Are Dividend Growth Funds Ready for Liftoff? | ETF Trends

The dominance of a few large technology stocks in the S&P 500 has caused concern among investors, but there may be useful alternatives in the form of equal-weighting approaches or dividend-growth strategies.

If those high-flying tech-oriented stocks are overpriced, will they crash the index on their way down as dramatically as they propelled it on the way up? After all, the “Magnificent 7” is now roughly 30% of the index. And if they’re poised to fall, how is it possible to own U.S. stocks and avert this potential outcome?

One way, as DoubleLine’s Jeffrey Gundlach has suggested in recent webcasts, is to own an equal-weighted version of the index. Funds such as the Invesco S&P 500 Equal Weight ETF (RSP) and the iShares MSCI USA Equal Weighted ETF (EUSA) can deliver that exposure, dramatically subduing the effect of the “Magnificent 7” on future returns.

Gundlach’s DoubleLine has even issued a fund that equally weights the stocks in the Fortune 500, the DoubleLine Fortune 500 Equal Weight ETF (DFVE).

Dividend Growth vs. Equal Weight

But Simeon Hyman, ProShares Global Investment Strategist, speaking about the S&P 500, says “Maybe the bottom 493 [stocks] don’t deserve to be elevated [in the manner they would be in an equal weighting of the top 500].”

A better way to avoid a heavy weighting in the Mag 7, says Hyman is to own dividend-paying stocks. But Hyman doesn’t mean indiscriminately owning anything that has yield — especially very high yield, which can also mean stagnant growth and high debt. Instead, he means companies that have a long history of dividend growth. That often captures high-quality businesses with strong returns on invested capital.

Naturally, ProShares runs a suite of funds dedicated to “dividend aristocrats” or stocks that have paid dividends consistently for long periods including the $11.8 billion ProShares S&P 500 Dividend Aristocrats (NOBL). The fund tracks the performance of the S&P Dividend Aristocrats Index, an index of large-cap stocks that have annually increased their dividends for 25 years.

Hyman says a growing dividend is a “forward-looking signal.” Because stocks that cut dividends get punished by the market, companies that issue them and grow them are generally confident that they can maintain them.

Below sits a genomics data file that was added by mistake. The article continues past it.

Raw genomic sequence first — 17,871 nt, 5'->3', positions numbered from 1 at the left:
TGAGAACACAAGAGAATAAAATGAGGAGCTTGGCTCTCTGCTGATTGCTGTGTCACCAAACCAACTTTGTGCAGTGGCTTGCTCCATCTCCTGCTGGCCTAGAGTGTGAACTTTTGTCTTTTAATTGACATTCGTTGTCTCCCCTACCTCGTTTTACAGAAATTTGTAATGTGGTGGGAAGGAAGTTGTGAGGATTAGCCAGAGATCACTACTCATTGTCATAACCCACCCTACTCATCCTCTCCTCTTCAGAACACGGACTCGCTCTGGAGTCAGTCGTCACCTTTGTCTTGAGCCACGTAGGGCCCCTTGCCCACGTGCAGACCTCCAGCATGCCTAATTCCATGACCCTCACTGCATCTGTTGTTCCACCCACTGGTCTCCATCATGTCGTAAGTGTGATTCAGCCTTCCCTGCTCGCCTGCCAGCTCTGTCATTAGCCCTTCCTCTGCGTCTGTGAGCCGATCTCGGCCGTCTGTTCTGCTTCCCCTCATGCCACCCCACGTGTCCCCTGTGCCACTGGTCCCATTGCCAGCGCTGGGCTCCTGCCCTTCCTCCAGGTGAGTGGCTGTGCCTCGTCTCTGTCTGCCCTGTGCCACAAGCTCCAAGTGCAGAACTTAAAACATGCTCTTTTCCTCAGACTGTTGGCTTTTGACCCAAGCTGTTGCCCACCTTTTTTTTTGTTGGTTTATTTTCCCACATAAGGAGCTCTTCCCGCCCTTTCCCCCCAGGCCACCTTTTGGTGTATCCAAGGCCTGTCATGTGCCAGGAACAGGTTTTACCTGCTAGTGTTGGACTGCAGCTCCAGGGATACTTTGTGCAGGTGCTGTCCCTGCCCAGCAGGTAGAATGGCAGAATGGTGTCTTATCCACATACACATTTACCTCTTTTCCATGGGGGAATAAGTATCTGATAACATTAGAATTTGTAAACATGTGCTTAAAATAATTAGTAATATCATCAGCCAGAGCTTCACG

Underperforming Aristocrats

Although Hyman isn’t willing to say the largest technology names are in bubble territory, he does note that “we haven’t seen this level of underperformance [by the aristocrats versus the S&P 500]” since the first tech bubble. NOBL gained around 8% last year against a 26% surge for the S&P 500.

While the “Magnificent 7” are highly profitable companies, the profitability of the aristocrats is higher than the broad index. The aristocrats have an average return on assets “well north of 5%,” says Hyman. That compares well to the 3.5% ROA of the cap-weighted index and the 2% ROA of the equally weighted version of the index.

Profitability gets even worse if you simply choose the highest-yielding stocks. For example, the iShares Select Dividend ETF (DVY) tracks the Dow Jones US Select Dividend Index, which consists of the 100 highest yielders excluding REITs. The ROA on that fund is less than 2%.

Rounding Out the Dividend Growth Choices

Investors have three other big choices among dividend growth funds – the behemoth $88 billion Vanguard Dividend Appreciation ETF (VIG), the $20 billion SPDR S&P Dividend ETF (SDY), and the $12 billion WisdomTree US Quality Dividend Growth ETF (DGRW).

Dividend Growth

VIG tracks the S&P US Dividend Growers Index, which contains companies that have grown dividends for the past decade, and market cap weights those stocks. It contains over 300 stocks, and as a consequence of its market-cap weighting methodology, it has tended to look like the S&P 500 with a 10-year r-squared of more than 91.

SDY, the second largest fund in this comparison, tracks the S&P US Dividend Growers Index. The underlying index includes only companies that have grown their dividends annually for at least 20 years and weights them by yield. This move away from market cap weighting has differentiated the fund from the S&P 500 more than VIG’s underlying has, and it has a 10-year r-squared of 81. It has also made the fund more value-oriented than VIG or NOBL.

DGRW Combines Growth and Quality

Finally, DGRW tracks an index constructed with stocks that have a minimum of $2 billion in market capitalization and also pay dividends. In addition, the index emphasizes growth and quality characteristics. It uses long-term earnings growth expectations to rank its components for the former. The index relies on historical averages for return on equity and return on assets to rank companies for the latter. The methodology weights companies by dividends and rebalances annually

DGRW’s underlying index has as large a technology weighting as the S&P 500. Its top two holdings are Microsoft and Apple, which represent more than 12% of its assets. But its NVIDIA exposure is more muted with the stock in the eighth slot soaking up around 3% of the fund’s assets. Also, Amazon, Alphabet, Meta, and Tesla aren’t in the top 10.

Lower quality companies that haven’t grown their dividends consistently may have their day in the sun too. But dividend growers can be a sensible way to gain exposure to U.S. stocks right now.

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